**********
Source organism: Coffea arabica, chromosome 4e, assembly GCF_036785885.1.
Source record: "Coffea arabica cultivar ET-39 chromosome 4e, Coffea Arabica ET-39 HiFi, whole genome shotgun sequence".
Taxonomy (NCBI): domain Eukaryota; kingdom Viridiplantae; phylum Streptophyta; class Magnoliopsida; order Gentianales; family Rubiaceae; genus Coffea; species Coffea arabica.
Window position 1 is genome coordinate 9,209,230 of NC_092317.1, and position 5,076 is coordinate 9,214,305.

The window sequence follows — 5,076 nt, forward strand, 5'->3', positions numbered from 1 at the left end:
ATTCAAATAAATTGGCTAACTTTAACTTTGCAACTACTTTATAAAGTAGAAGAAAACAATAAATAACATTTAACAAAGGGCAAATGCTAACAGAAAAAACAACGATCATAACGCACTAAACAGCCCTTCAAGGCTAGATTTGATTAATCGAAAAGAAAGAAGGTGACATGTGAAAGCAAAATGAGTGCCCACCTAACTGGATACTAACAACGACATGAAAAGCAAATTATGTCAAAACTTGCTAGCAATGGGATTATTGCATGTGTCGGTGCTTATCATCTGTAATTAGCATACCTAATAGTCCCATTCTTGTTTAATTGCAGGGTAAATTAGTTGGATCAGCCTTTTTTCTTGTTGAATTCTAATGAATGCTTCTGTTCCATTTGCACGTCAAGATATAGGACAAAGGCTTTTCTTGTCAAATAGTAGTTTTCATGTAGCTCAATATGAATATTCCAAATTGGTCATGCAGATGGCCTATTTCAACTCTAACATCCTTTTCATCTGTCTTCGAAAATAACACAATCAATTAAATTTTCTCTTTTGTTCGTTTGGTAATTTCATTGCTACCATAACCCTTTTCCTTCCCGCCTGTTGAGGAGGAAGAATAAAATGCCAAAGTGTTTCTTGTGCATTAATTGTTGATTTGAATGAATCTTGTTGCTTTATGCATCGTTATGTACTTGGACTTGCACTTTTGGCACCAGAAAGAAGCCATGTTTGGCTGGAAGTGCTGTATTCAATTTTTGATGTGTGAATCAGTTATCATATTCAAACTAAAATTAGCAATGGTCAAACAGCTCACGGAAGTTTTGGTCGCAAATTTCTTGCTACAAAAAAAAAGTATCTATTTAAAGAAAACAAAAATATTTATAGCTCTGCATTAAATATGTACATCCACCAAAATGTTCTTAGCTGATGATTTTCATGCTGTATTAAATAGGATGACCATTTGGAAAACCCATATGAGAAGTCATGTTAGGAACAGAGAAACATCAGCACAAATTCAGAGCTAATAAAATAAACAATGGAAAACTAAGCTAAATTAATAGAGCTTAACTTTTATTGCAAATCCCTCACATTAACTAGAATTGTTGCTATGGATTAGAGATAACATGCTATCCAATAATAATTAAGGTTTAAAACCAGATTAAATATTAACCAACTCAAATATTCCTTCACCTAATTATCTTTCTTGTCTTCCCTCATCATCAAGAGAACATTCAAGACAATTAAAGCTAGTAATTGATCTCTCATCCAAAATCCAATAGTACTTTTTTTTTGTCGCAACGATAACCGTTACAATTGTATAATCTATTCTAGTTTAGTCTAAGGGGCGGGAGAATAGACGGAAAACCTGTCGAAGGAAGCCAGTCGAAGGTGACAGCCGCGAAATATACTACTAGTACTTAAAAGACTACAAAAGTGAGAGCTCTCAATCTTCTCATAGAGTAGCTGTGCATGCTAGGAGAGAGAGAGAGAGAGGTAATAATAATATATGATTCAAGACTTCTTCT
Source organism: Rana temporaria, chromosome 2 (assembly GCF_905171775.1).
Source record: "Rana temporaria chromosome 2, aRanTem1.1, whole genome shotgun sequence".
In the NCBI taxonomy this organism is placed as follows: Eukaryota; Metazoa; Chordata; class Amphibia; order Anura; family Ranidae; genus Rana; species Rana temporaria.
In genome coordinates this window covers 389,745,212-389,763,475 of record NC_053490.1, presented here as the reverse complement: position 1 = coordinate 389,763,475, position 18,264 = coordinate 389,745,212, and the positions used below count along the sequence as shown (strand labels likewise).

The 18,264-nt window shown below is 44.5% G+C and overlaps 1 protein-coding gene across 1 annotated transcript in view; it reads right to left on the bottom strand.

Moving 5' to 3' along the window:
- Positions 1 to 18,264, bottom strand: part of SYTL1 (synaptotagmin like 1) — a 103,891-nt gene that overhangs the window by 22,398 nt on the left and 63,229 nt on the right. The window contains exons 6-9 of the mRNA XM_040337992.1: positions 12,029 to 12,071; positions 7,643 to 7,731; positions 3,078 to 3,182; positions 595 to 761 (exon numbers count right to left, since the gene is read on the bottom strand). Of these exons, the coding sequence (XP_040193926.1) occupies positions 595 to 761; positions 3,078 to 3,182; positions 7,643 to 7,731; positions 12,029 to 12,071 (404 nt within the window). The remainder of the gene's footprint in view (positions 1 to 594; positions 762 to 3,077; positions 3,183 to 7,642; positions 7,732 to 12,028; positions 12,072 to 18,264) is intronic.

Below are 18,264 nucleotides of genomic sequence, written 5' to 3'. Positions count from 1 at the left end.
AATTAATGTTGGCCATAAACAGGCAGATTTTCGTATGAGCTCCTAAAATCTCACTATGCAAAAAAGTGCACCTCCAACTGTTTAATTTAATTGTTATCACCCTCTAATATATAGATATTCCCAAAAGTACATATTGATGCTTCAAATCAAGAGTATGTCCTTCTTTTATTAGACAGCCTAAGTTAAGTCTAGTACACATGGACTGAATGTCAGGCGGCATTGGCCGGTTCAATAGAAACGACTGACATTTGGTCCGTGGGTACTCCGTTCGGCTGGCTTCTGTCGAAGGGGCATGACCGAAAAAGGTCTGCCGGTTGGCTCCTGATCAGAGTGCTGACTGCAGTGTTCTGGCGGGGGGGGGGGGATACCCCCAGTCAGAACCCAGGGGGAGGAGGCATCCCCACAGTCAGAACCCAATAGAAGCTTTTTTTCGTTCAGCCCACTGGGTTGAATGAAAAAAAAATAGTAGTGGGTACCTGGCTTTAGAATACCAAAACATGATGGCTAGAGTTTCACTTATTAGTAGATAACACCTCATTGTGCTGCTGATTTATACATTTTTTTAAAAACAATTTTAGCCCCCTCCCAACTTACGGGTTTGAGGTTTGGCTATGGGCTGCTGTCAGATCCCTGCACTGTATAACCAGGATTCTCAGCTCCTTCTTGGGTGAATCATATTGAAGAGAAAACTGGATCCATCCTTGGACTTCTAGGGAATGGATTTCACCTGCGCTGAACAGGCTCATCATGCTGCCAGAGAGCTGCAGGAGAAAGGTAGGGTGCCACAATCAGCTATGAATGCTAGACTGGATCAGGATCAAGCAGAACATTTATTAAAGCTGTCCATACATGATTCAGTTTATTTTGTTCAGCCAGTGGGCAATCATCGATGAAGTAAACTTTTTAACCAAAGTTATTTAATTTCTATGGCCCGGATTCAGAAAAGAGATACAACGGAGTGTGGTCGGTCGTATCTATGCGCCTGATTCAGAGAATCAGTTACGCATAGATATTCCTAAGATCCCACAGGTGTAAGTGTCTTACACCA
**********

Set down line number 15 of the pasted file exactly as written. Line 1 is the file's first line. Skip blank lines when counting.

AATTAATGTTGGCCATAAACAGGCAGATTTTCGTATGAGCTCCTAAAATCTCACTATGCAAAAAAGTGCACCTCCAACTGTTTAATTTAATTGTTATCACCCTCTAATATATAGATATTCCCAAAAGTACATATTGATGCTTCAAATCAAGAGTATGTCCTTCTTTTATTAGACAGCCTAAGTTAAGTCTAGTACACATGGACTGAATGTCAGGCGGCATTGGCCGGTTCAATAGAAACGACTGACATTTGGTCCGTGGGTACTCCGTTCGGCTGGCTTCTGTCGAAGGGGCATGACCGAAAAAGGTCTGCCGGTTGGCTCCTGATCAGAGTGCTGACTGCAGTGTTCTGGCGGGGGGGGGGGGATACCCCCAGTCAGAACCCAGGGGGAGGAGGCATCCCCACAGTCAGAACCCAATAGAAGCTTTTTTTCGTTCAGCCCACTGGGTTGAATGAAAAAAAAATAGTAGTGGGTACCTGGCTTTAGAATACCAAAACATGATGGCTAGAGTTTCACTTATTAGTAGATAACACCTCATTGTGCTGCTGATTTATACATTTTTTTAAAAACAATTTTAGCCCCCTCCCAACTTACGGGTTTGAGGTTTGGCTATGGGCTGCTGTCAGATCCCTGCACTGTATAACCAGGATTCTCAGCTCCTTCTTGGGTGAATCATATTGAAGAGAAAACTGGATCCATCCTTGGACTTCTAGGGAATGGATTTCACCTGCGCTGAACAGGCTCATCATGCTGCCAGAGAGCTGCAGGAGAAAGGTAGGGTGCCACAATCAGCTATGAATGCTAGACTGGATCAGGATCAAGCAGAACATTTATTAAAGCTGTCCATACATGATTCAGTTTATTTTGTTCAGCCAGTGGGCAATCATCGATGAAGTAAACTTTTTAACCAAAGTTATTTAATTTCTATGGCCCGGATTCAGAAAAGAGATACAACGGAGTGTGGTCGGTCGTATCTATGCGCCTGATTCAGAGAATCAGTTACGCATAGATATTCCTAAGATCCCACAGGTGTAAGTGTCTTACACCA